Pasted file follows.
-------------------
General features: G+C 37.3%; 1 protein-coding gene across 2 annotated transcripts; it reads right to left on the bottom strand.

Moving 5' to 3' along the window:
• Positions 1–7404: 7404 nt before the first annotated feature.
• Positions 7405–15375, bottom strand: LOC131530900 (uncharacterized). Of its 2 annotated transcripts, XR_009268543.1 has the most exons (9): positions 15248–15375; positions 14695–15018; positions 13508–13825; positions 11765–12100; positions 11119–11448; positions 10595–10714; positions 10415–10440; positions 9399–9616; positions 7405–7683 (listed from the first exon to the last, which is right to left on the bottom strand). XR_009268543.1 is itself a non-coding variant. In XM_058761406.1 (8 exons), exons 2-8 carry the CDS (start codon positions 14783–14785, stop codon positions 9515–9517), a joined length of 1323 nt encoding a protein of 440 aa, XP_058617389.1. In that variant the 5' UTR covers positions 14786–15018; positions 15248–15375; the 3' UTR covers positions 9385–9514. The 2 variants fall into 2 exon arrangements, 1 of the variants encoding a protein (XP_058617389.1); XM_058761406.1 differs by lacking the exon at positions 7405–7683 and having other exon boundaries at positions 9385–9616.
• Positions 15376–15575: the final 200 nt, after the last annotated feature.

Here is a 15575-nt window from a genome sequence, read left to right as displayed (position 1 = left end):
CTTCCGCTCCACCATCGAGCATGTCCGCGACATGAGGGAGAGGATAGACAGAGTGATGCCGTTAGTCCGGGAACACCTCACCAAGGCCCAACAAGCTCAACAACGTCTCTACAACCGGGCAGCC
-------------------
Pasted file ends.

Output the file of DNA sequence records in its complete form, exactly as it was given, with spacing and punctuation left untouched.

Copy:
General features: G+C 37.3%; 1 protein-coding gene across 2 annotated transcripts; it reads right to left on the bottom strand.

Moving 5' to 3' along the window:
• Positions 1–7404: 7404 nt before the first annotated feature.
• Positions 7405–15375, bottom strand: LOC131530900 (uncharacterized). Of its 2 annotated transcripts, XR_009268543.1 has the most exons (9): positions 15248–15375; positions 14695–15018; positions 13508–13825; positions 11765–12100; positions 11119–11448; positions 10595–10714; positions 10415–10440; positions 9399–9616; positions 7405–7683 (listed from the first exon to the last, which is right to left on the bottom strand). XR_009268543.1 is itself a non-coding variant. In XM_058761406.1 (8 exons), exons 2-8 carry the CDS (start codon positions 14783–14785, stop codon positions 9515–9517), a joined length of 1323 nt encoding a protein of 440 aa, XP_058617389.1. In that variant the 5' UTR covers positions 14786–15018; positions 15248–15375; the 3' UTR covers positions 9385–9514. The 2 variants fall into 2 exon arrangements, 1 of the variants encoding a protein (XP_058617389.1); XM_058761406.1 differs by lacking the exon at positions 7405–7683 and having other exon boundaries at positions 9385–9616.
• Positions 15376–15575: the final 200 nt, after the last annotated feature.

Here is a 15575-nt window from a genome sequence, read left to right as displayed (position 1 = left end):
CTTCCGCTCCACCATCGAGCATGTCCGCGACATGAGGGAGAGGATAGACAGAGTGATGCCGTTAGTCCGGGAACACCTCACCAAGGCCCAACAAGCTCAACAACGTCTCTACAACCGGGCAGCC